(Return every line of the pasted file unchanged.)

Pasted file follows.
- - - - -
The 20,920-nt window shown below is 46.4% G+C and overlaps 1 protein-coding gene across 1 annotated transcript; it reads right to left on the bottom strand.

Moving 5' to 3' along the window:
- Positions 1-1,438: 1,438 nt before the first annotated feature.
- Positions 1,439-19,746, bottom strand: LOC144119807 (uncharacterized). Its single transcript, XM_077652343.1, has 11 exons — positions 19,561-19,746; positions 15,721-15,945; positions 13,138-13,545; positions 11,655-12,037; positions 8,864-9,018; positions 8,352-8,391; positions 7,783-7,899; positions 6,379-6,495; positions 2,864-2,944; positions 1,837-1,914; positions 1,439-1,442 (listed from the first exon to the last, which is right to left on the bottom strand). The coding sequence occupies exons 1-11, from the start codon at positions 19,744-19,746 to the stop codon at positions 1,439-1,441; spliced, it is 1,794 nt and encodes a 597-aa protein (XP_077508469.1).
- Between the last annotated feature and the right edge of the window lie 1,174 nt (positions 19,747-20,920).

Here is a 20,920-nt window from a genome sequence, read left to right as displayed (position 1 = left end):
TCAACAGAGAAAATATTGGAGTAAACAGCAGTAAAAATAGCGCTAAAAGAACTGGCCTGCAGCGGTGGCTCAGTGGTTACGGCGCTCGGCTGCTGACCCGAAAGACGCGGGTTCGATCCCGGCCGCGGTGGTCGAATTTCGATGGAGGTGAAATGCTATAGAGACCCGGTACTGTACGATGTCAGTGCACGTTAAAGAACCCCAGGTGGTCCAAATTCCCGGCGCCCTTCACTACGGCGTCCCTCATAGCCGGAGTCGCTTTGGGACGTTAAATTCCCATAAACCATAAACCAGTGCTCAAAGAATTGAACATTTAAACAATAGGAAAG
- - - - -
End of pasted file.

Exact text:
The 20,920-nt window shown below is 46.4% G+C and overlaps 1 protein-coding gene across 1 annotated transcript; it reads right to left on the bottom strand.

Moving 5' to 3' along the window:
- Positions 1-1,438: 1,438 nt before the first annotated feature.
- Positions 1,439-19,746, bottom strand: LOC144119807 (uncharacterized). Its single transcript, XM_077652343.1, has 11 exons — positions 19,561-19,746; positions 15,721-15,945; positions 13,138-13,545; positions 11,655-12,037; positions 8,864-9,018; positions 8,352-8,391; positions 7,783-7,899; positions 6,379-6,495; positions 2,864-2,944; positions 1,837-1,914; positions 1,439-1,442 (listed from the first exon to the last, which is right to left on the bottom strand). The coding sequence occupies exons 1-11, from the start codon at positions 19,744-19,746 to the stop codon at positions 1,439-1,441; spliced, it is 1,794 nt and encodes a 597-aa protein (XP_077508469.1).
- Between the last annotated feature and the right edge of the window lie 1,174 nt (positions 19,747-20,920).

Here is a 20,920-nt window from a genome sequence, read left to right as displayed (position 1 = left end):
TCAACAGAGAAAATATTGGAGTAAACAGCAGTAAAAATAGCGCTAAAAGAACTGGCCTGCAGCGGTGGCTCAGTGGTTACGGCGCTCGGCTGCTGACCCGAAAGACGCGGGTTCGATCCCGGCCGCGGTGGTCGAATTTCGATGGAGGTGAAATGCTATAGAGACCCGGTACTGTACGATGTCAGTGCACGTTAAAGAACCCCAGGTGGTCCAAATTCCCGGCGCCCTTCACTACGGCGTCCCTCATAGCCGGAGTCGCTTTGGGACGTTAAATTCCCATAAACCATAAACCAGTGCTCAAAGAATTGAACATTTAAACAATAGGAAAG